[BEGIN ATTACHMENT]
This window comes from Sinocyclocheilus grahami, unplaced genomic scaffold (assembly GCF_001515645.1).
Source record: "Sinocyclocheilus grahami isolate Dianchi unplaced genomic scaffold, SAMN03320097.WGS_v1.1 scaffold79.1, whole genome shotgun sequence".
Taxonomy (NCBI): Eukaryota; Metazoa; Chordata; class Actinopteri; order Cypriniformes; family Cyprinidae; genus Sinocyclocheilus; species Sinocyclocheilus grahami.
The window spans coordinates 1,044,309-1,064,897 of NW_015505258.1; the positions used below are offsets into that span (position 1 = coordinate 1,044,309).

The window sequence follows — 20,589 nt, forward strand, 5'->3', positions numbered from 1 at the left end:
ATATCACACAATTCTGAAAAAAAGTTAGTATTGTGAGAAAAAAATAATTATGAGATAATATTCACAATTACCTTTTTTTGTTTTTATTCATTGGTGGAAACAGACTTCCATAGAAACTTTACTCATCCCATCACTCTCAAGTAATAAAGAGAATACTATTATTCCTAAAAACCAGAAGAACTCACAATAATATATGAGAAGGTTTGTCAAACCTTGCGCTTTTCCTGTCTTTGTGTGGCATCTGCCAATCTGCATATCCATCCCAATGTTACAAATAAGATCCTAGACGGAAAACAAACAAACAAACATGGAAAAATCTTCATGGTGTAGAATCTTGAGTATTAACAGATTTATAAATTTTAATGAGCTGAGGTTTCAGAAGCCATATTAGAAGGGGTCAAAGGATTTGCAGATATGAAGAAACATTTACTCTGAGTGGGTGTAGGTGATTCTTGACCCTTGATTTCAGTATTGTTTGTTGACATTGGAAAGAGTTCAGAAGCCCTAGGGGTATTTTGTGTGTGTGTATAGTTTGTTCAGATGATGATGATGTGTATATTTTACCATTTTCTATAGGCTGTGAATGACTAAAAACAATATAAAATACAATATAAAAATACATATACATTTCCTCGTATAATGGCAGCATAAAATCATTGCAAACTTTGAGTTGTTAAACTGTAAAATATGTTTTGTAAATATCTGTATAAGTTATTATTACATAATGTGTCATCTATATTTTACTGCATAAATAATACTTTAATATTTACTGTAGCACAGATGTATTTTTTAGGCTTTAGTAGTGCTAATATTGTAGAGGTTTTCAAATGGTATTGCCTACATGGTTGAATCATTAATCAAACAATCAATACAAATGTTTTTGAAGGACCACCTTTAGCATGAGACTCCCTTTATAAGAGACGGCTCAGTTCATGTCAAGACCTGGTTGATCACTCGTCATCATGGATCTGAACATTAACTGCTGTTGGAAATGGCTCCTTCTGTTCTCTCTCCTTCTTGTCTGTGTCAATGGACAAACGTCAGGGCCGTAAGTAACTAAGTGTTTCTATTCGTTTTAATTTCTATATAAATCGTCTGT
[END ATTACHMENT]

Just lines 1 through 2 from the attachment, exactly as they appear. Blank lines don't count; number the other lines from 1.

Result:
This window comes from Sinocyclocheilus grahami, unplaced genomic scaffold (assembly GCF_001515645.1).
Source record: "Sinocyclocheilus grahami isolate Dianchi unplaced genomic scaffold, SAMN03320097.WGS_v1.1 scaffold79.1, whole genome shotgun sequence".